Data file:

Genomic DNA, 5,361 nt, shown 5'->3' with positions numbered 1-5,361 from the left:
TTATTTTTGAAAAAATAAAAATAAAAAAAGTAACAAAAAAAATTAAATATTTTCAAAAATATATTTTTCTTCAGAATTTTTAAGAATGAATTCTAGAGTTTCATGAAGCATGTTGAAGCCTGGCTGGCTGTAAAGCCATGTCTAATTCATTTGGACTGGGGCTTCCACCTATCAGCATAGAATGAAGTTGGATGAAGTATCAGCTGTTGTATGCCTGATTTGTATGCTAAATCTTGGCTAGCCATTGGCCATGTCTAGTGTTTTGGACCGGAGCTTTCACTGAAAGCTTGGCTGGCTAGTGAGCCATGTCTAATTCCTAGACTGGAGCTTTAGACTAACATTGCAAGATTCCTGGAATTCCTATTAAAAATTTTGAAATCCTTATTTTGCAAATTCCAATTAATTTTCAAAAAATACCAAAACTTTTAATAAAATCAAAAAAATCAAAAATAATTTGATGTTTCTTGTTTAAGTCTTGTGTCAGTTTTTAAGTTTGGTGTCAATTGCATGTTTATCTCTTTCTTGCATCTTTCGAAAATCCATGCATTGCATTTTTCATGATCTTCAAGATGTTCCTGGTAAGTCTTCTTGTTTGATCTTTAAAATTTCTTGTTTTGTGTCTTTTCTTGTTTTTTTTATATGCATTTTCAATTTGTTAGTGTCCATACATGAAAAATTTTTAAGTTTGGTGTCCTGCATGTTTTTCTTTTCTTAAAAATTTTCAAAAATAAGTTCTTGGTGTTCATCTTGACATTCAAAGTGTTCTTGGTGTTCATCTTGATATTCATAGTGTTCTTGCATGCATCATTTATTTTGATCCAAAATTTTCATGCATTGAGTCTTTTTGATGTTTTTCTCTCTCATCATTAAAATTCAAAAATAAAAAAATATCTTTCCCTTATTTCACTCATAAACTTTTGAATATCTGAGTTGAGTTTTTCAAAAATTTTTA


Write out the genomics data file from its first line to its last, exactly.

Genomic DNA, 5,361 nt, shown 5'->3' with positions numbered 1-5,361 from the left:
TTATTTTTGAAAAAATAAAAATAAAAAAAGTAACAAAAAAAATTAAATATTTTCAAAAATATATTTTTCTTCAGAATTTTTAAGAATGAATTCTAGAGTTTCATGAAGCATGTTGAAGCCTGGCTGGCTGTAAAGCCATGTCTAATTCATTTGGACTGGGGCTTCCACCTATCAGCATAGAATGAAGTTGGATGAAGTATCAGCTGTTGTATGCCTGATTTGTATGCTAAATCTTGGCTAGCCATTGGCCATGTCTAGTGTTTTGGACCGGAGCTTTCACTGAAAGCTTGGCTGGCTAGTGAGCCATGTCTAATTCCTAGACTGGAGCTTTAGACTAACATTGCAAGATTCCTGGAATTCCTATTAAAAATTTTGAAATCCTTATTTTGCAAATTCCAATTAATTTTCAAAAAATACCAAAACTTTTAATAAAATCAAAAAAATCAAAAATAATTTGATGTTTCTTGTTTAAGTCTTGTGTCAGTTTTTAAGTTTGGTGTCAATTGCATGTTTATCTCTTTCTTGCATCTTTCGAAAATCCATGCATTGCATTTTTCATGATCTTCAAGATGTTCCTGGTAAGTCTTCTTGTTTGATCTTTAAAATTTCTTGTTTTGTGTCTTTTCTTGTTTTTTTTATATGCATTTTCAATTTGTTAGTGTCCATACATGAAAAATTTTTAAGTTTGGTGTCCTGCATGTTTTTCTTTTCTTAAAAATTTTCAAAAATAAGTTCTTGGTGTTCATCTTGACATTCAAAGTGTTCTTGGTGTTCATCTTGATATTCATAGTGTTCTTGCATGCATCATTTATTTTGATCCAAAATTTTCATGCATTGAGTCTTTTTGATGTTTTTCTCTCTCATCATTAAAATTCAAAAATAAAAAAATATCTTTCCCTTATTTCACTCATAAACTTTTGAATATCTGAGTTGAGTTTTTCAAAAATTTTTA